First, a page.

FF Milo® Slab styles
FF Milo Slab is not just the sans with slabs attached. It has undergone a wide range of careful adjustments from increased contrast, longer ascenders and descenders and modified glyphs in the heavier weights. All these changes amount to a typeface that feels enough like Milo but also can stand on its own as a new and fresh typeface.
The slab also has a more horizontal feel since the terminals have been made more horizontal to accommodate the slabs. This adjustment alone makes an additional move away from its sibling FF Milo Sans. FF Milo Slab also takes a few cues from classic Egyptian style slabs rather than looking to the sans or serif for inspiration. You can see this in the italic v, w and y where slabs are used in place of the flared terminals in the sans and serif. The lowercase w and x also really needed to be very different to accommodate the slabs. The compact shapes of FF Milo Sans are still a distinct characteristic in FF Milo Slab as well. It’s what gives the Milo family a solid relationship.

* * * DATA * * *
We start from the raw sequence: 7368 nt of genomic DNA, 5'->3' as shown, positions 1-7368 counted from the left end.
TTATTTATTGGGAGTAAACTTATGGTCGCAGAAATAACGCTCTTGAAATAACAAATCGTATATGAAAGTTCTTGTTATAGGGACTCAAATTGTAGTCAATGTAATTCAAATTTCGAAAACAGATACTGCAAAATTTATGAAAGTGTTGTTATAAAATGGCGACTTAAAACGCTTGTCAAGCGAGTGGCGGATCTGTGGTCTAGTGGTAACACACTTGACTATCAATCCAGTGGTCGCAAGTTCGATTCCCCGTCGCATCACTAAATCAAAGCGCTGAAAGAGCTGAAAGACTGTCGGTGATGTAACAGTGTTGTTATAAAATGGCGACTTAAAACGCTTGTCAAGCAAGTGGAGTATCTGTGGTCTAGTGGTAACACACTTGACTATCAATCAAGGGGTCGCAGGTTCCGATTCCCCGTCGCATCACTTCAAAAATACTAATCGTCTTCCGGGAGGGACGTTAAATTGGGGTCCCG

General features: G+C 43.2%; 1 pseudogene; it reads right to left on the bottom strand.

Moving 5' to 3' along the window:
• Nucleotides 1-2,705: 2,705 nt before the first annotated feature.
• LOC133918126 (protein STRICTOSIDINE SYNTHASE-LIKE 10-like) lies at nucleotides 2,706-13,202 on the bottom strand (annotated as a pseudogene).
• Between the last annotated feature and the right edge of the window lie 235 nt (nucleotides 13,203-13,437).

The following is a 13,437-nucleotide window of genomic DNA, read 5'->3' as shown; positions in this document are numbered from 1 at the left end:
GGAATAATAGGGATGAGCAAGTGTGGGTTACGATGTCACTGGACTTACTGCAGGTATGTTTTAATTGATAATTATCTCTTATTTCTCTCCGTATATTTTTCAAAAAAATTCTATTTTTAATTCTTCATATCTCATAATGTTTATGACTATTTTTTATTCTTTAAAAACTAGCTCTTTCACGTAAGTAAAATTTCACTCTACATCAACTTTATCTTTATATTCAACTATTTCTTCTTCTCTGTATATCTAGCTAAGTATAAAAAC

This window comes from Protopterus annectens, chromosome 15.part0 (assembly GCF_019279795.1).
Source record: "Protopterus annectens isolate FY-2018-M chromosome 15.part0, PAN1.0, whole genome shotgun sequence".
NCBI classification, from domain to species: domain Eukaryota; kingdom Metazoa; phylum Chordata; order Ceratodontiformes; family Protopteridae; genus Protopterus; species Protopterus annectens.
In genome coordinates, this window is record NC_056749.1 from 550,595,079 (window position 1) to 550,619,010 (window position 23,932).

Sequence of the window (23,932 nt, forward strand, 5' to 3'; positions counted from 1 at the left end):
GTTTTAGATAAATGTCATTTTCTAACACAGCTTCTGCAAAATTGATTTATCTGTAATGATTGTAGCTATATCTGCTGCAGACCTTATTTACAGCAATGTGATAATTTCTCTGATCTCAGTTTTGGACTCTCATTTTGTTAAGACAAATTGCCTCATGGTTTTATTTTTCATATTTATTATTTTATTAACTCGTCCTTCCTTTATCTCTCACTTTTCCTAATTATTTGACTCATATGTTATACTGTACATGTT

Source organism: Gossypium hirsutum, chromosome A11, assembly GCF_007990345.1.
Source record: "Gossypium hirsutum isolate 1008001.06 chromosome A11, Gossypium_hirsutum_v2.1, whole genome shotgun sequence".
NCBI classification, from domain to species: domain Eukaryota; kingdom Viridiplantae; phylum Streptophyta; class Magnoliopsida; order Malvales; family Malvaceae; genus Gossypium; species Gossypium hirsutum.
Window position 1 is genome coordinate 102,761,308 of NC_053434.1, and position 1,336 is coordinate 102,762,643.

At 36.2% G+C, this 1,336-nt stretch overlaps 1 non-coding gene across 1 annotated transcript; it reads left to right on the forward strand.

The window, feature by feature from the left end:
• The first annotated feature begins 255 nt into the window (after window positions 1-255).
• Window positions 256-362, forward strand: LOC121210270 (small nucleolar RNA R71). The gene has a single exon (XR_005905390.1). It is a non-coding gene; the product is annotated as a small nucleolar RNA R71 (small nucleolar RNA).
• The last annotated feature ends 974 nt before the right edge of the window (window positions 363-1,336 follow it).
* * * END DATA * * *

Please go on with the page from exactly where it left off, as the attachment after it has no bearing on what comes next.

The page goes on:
The goal with the Milo family was always to make the sans, serif and slab close relatives but also distinct in their own right. Each family really has its own flavor and can be used together or separately with other typefaces. And like FF Milo Sans and FF Milo Serif the slab comes with most of the same features like nine weights, small caps, old style figures, lining figures and tabular figures as well as some alternative glyphs to mix it up. FF Milo Slab was developed between 2012–2014.
Credits & details
Oromo (Afan, Galla)